Esper Turns Emphasis at Pentagon to Stopping ‘Countless’ Leaks
(Bloomberg) -- Defense Secretary Mark Esper is pressing officials at the Pentagon to crack down more on the “countless examples of unauthorized disclosures” officials say are threatening the safety of personnel and undermining national security.
Esper, marking his first full year in office, said officials need to do a better job protecting classified data and vetting unclassified information destined for public release.
Although the Pentagon “remains committed to transparency to promote accountability and public trust,” Esper wrote in a July 20 memo addressed to Defense Department personnel, it’s “important to emphasize that unclassified information is not publicly releasable until it is approved for release by an appropriate authorizing official.”
Esper, who has sought to expand press access to top officials and has held more briefings for reporters than his predecessors in the Trump administration, raised concerns about leaks during a July 9 House Armed Services Committee hearing.
During his testimony, he said there was already “an investigation that is underway to go after leaks, whether it’s of classified information or unclassified information that is sensitive, and also, you know, unlawful -- unauthorized discussions with the media.” He gave no examples.
While leaks have long plagued Pentagon chiefs, and have been a particular focus of President Donald Trump’s White House, analysts said the focus on classified and unclassified data was unusual.
“He lumps together classified and unclassified information, though these are usually understood to be distinct problems that have different consequences,” Steve Aftergood, a secrecy analyst for the Federation of American Scientists, said in an email. Release of “properly classified information may pose a threat to national security. That’s not usually true of unclassified information, however sensitive it may be, or else it too would be classified.”
Asked what specific stories or topics spurred Esper’s July 9 announcement, Lieutenant Colonel Uriah Orland, a spokesman, wrote “There are countless examples of both the unauthorized disclosure of classified information, which by definition could reasonably be expected to cause significant damage to our national security and is a criminal offense, and the unauthorized disclosure of non-public information that violates DoD terms of employment.”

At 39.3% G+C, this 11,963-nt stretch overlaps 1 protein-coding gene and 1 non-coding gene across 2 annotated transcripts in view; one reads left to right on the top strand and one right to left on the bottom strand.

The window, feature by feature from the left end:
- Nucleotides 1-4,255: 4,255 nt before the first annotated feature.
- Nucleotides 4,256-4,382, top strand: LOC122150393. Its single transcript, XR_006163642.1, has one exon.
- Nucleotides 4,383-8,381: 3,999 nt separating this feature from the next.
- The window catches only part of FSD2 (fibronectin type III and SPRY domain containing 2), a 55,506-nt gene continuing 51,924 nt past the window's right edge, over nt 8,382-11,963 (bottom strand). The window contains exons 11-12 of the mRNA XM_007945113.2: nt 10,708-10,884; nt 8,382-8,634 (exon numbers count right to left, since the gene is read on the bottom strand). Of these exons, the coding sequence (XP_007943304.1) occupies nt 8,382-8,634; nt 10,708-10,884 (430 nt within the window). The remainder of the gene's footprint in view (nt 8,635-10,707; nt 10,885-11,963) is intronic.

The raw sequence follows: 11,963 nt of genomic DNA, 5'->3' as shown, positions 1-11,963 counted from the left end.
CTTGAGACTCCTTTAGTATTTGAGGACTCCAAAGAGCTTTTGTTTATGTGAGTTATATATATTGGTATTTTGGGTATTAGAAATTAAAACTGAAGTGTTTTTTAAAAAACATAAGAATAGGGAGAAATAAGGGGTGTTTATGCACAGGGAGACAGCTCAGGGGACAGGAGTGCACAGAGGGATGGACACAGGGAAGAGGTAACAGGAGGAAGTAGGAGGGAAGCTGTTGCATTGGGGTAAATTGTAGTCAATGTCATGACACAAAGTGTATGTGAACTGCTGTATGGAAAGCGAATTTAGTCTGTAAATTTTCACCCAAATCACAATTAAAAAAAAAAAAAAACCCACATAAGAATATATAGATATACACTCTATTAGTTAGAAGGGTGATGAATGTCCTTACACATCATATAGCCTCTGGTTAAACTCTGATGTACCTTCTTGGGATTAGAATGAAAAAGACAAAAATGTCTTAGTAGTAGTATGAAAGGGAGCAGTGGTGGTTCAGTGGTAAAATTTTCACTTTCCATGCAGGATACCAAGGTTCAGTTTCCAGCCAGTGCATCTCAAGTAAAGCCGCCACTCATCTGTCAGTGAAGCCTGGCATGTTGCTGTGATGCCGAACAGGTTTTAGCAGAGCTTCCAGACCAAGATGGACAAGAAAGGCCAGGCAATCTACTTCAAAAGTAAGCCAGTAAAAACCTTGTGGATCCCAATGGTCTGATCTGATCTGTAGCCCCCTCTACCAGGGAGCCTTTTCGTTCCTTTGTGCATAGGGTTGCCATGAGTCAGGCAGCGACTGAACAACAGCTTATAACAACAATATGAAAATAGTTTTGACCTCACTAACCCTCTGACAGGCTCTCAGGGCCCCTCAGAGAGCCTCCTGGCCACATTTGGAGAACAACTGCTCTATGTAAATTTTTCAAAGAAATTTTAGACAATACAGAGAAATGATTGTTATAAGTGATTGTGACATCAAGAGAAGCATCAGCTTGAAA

There is a long history of defense secretaries issuing warnings on leaks. In October 2017, then-Secretary Jim Mattis issued a memo saying that “All hands must be alert to prevent unauthorized disclosure of non-public information for any reason, whether by implied acknowledgment or intentional release. Misconduct cannot be tolerated and suspected or confirmed disclosure must be reported at once.”
Then-Secretary Leon Panetta in June 2012 instructed officials to establish a formal system for monitoring the national media. “The department is continuously improving its security posture and overall capability to prevent unauthorized disclosures,” Panetta’s Pentagon said in a statement.
Donald Rumsfeld, in a July 2002 “Snowflake memo,” wrote officials that their “leadership is needed to help stop leaks” that “we continue to see on a daily basis.”
Esper, in his memo on Monday, said his goal is to change what he called a culture of weakening operational security, or OPSEC, practices and habits. He urged personnel to “be deliberate and careful with all classified, controlled unclassified, and predecisional policy information and proposals” and “comply with DoD policies regarding public disclosures.”
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